I was riding with a friend the other day and we had started going up a hill. I got out of the saddle. “Hey!” said the friend. “You have a little vein there poking up in the bottom of your calf!”
I got really excited because my legs have the muscularity and vascularity of Velveeta. “Just one?” I asked.
The friend paused as I pushed down extra hard. “No, there may be a second tiny one next to it. Or maybe it’s a hair.”
Which kind of sums up what biking legs used to look like. Do you remember, like thirty or so years ago, when pretty much all the local people who were any good all looked the same? They were:
- Had little muscles
- Had definition but nothing crazy
- Didn’t have veiny legs that looked like Tokyo road maps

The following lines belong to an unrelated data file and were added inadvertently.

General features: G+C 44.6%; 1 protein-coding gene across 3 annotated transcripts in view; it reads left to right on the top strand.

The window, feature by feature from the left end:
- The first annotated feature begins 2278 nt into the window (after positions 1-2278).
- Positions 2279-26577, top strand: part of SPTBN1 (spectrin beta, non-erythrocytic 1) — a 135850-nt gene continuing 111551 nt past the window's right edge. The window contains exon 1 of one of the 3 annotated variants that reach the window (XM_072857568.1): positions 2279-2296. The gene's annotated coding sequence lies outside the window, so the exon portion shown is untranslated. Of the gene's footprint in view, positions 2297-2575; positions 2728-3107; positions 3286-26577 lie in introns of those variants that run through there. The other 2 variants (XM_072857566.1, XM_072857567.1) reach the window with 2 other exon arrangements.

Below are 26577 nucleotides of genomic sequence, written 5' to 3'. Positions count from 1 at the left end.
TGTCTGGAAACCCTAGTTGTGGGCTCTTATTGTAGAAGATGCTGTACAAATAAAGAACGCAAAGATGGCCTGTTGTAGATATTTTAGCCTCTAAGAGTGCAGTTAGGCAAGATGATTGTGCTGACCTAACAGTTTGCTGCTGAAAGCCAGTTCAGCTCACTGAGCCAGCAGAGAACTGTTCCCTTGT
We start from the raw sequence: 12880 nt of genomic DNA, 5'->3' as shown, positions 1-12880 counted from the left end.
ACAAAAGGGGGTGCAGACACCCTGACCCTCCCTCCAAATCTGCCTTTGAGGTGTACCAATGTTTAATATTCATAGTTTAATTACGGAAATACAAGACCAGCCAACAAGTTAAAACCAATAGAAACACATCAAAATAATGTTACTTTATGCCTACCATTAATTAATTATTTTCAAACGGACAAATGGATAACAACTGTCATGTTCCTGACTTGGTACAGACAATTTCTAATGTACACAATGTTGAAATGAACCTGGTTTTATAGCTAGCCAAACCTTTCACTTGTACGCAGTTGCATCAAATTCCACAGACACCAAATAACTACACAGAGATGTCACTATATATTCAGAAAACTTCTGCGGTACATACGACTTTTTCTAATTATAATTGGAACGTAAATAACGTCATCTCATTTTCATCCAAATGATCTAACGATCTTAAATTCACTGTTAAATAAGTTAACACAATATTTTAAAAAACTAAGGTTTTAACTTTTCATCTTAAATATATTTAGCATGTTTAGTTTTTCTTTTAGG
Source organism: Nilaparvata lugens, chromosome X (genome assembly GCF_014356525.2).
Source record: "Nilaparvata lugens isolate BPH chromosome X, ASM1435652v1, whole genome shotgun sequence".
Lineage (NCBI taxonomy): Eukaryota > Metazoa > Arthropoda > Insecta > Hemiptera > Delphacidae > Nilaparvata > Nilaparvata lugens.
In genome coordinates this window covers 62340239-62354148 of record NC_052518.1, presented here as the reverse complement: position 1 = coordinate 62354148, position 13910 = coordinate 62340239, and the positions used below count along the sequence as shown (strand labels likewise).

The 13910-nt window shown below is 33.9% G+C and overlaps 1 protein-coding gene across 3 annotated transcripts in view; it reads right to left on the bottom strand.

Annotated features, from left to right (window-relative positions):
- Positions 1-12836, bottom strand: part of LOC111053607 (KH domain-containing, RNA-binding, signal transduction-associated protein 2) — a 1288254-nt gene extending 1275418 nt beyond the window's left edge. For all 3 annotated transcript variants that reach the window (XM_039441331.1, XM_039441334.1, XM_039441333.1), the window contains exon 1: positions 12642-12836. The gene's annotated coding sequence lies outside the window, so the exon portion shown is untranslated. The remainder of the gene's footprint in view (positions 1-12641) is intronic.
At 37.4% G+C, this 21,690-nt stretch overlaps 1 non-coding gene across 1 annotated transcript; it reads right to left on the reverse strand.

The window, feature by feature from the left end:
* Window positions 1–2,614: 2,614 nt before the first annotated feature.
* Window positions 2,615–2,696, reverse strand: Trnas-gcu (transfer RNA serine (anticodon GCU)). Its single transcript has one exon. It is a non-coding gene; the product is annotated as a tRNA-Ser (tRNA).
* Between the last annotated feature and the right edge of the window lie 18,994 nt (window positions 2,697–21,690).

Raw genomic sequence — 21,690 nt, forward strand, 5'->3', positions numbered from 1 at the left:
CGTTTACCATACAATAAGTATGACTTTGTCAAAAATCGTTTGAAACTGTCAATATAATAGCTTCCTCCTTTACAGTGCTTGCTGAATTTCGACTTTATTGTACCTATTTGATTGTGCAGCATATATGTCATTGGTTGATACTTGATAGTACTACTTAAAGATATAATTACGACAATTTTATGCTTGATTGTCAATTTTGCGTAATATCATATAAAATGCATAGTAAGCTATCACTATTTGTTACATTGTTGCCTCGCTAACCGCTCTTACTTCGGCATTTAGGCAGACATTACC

Other things about most good bike racers back then:
- Pretty small upper bodies
- Pencil-type necks
- Looked like they might break if you dropped them
Of course there were always exceptions; people who had really crazy-cut legs and maybe the occasional rider who was veiny as all get-out, pros of course and of course some sprinters, and some track racers, and chunky riders who were simply tough and good, but basically bike racers weren’t very muscular or even athletic looking. Greg LeMond’s early racing photos looked like he was auditioning for the Reduced Lunch Program.
You go to a race now and lots of guys look like body builders, with razor-cut necks and forearms and biceps, and crazy-defined calves and thighs that look like they’re going to break out from under what appears to be translucent paper-thin skin, there’s so little fat underneath it. What’s weirder is that this phenomenon is most pronounced in masters races, the exact time of life when your body has less muscle mass and more fat, and where developing and keeping on big chunks of lean meat flies in the face of everything we know about biology.
I suppose the human body has evolved since 1984. Yeah, that’s it.
Photo of blobby calf © 2017 by Jay Yoshizumi, used with permission.
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